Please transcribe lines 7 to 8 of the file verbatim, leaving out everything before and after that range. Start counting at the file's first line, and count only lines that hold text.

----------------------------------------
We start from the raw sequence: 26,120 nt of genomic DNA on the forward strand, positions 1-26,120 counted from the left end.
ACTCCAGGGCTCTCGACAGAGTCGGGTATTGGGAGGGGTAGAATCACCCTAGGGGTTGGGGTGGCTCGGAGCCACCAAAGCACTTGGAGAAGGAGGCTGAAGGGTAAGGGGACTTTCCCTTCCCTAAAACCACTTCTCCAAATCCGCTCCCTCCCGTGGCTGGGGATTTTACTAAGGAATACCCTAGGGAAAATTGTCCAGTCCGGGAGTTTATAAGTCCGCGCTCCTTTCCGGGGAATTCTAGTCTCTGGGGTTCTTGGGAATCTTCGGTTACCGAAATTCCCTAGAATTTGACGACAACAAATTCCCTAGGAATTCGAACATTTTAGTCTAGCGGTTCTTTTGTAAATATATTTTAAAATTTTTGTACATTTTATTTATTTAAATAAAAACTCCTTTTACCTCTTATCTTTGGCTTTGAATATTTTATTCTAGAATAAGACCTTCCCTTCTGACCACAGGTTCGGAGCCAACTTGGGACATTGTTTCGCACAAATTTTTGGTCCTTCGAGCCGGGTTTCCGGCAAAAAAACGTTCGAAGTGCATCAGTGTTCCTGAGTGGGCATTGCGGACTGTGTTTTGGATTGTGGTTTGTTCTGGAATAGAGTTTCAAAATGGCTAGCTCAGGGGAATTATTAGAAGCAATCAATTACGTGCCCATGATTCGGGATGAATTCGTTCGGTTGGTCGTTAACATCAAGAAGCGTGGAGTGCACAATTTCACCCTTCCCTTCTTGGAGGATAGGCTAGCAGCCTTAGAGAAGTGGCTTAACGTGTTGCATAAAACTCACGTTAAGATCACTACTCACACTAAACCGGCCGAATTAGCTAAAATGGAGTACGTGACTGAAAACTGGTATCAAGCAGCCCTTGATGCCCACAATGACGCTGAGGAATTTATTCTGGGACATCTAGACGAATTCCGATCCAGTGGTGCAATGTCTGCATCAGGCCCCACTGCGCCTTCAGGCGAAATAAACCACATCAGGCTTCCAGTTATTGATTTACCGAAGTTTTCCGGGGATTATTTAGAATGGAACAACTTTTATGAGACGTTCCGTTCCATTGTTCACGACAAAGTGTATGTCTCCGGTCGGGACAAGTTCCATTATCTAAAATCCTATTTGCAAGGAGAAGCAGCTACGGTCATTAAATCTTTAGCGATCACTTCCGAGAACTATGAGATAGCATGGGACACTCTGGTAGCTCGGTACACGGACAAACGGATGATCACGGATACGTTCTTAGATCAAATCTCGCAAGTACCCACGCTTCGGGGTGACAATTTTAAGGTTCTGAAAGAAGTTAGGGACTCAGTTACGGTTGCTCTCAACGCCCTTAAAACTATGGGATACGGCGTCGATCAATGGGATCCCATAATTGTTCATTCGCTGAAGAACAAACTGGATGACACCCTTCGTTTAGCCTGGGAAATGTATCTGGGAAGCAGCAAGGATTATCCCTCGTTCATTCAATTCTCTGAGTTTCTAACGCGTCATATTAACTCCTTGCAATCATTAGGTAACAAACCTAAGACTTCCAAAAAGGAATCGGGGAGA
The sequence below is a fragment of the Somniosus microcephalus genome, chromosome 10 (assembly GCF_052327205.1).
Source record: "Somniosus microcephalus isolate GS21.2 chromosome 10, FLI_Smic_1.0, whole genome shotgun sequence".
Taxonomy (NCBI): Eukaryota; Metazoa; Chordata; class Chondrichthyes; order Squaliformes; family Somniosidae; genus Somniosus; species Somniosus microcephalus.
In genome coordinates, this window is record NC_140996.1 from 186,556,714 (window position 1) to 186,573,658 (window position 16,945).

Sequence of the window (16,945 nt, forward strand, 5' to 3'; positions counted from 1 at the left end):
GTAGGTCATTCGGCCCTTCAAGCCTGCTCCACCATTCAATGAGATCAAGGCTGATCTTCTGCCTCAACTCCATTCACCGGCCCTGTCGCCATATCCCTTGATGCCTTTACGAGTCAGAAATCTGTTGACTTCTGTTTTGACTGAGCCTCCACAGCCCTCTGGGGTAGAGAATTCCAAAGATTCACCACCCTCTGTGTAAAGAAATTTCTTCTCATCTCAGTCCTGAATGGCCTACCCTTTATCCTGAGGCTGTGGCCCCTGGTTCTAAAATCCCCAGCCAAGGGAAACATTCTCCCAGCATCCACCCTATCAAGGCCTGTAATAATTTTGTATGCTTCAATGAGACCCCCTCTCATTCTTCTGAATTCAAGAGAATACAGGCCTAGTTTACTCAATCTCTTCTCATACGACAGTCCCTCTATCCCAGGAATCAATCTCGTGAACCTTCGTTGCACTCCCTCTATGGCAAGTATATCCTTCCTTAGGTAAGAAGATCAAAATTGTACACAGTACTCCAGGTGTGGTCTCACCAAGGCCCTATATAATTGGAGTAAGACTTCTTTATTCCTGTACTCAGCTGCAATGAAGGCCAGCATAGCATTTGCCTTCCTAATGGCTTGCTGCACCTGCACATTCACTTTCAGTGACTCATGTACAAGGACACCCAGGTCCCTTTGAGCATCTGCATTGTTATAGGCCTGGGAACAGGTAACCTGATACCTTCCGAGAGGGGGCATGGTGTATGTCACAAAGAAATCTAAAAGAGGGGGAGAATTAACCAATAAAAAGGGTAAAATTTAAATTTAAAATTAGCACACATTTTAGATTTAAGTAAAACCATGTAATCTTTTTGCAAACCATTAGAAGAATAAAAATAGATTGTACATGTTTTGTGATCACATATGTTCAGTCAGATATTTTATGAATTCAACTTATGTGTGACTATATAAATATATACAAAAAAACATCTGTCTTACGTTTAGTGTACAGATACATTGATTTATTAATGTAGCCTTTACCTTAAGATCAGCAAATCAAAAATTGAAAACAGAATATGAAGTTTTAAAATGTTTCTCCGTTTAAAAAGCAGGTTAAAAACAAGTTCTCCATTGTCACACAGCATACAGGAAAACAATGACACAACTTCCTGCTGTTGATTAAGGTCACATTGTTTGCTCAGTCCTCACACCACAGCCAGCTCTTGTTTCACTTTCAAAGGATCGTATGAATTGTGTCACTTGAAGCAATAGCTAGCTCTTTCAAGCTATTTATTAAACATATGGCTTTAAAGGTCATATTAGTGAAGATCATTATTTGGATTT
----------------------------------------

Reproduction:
Sequence of the window (16,945 nt, forward strand, 5' to 3'; positions counted from 1 at the left end):
GTAGGTCATTCGGCCCTTCAAGCCTGCTCCACCATTCAATGAGATCAAGGCTGATCTTCTGCCTCAACTCCATTCACCGGCCCTGTCGCCATATCCCTTGATGCCTTTACGAGTCAGAAATCTGTTGACTTCTGTTTTGACTGAGCCTCCACAGCCCTCTGGGGTAGAGAATTCCAAAGATTCACCACCCTCTGTGTAAAGAAATTTCTTCTCATCTCAGTCCTGAATGGCCTACCCTTTATCCTGAGGCTGTGGCCCCTGGTTCTAAAATCCCCAGCCAAGGGAAACATTCTCCCAGCATCCACCCTATCAAGGCCTGTAATAATTTTGTATGCTTCAATGAGACCCCCTCTCATTCTTCTGAATTCAAGAGAATACAGGCCTAGTTTACTCAATCTCTTCTCATACGACAGTCCCTCTATCCCAGGAATCAATCTCGTGAACCTTCGTTGCACTCCCTCTATGGCAAGTATATCCTTCCTTAGGTAAGAAGATCAAAATTGTACACAGTACTCCAGGTGTGGTCTCACCAAGGCCCTATATAATTGGAGTAAGACTTCTTTATTCCTGTACTCAGCTGCAATGAAGGCCAGCATAGCATTTGCCTTCCTAATGGCTTGCTGCACCTGCACATTCACTTTCAGTGACTCATGTACAAGGACACCCAGGTCCCTTTGAGCATCTGCATTGTTATAGGCCTGGGAACAGGTAACCTGATACCTTCCGAGAGGGGGCATGGTGTATGTCACAAAGAAATCTAAAAGAGGGGGAGAATTAACCAATAAAAAGGGTAAAATTTAAATTTAAAATTAGCACACATTTTAGATTTAAGTAAAACCATGTAATCTTTTTGCAAACCATTAGAAGAATAAAAATAGATTGTACATGTTTTGTGATCACATATGTTCAGTCAGATATTTTATGAATTCAACTTATGTGTGACTATATAAATATATACAAAAAAACATCTGTCTTACGTTTAGTGTACAGATACATTGATTTATTAATGTAGCCTTTACCTTAAGATCAGCAAATCAAAAATTGAAAACAGAATATGAAGTTTTAAAATGTTTCTCCGTTTAAAAAGCAGGTTAAAAACAAGTTCTCCATTGTCACACAGCATACAGGAAAACAATGACACAACTTCCTGCTGTTGATTAAGGTCACATTGTTTGCTCAGTCCTCACACCACAGCCAGCTCTTGTTTCACTTTCAAAGGATCGTATGAATTGTGTCACTTGAAGCAATAGCTAGCTCTTTCAAGCTATTTATTAAACATATGGCTTTAAAGGTCATATTAGTGAAGATCATTATTTGGATTT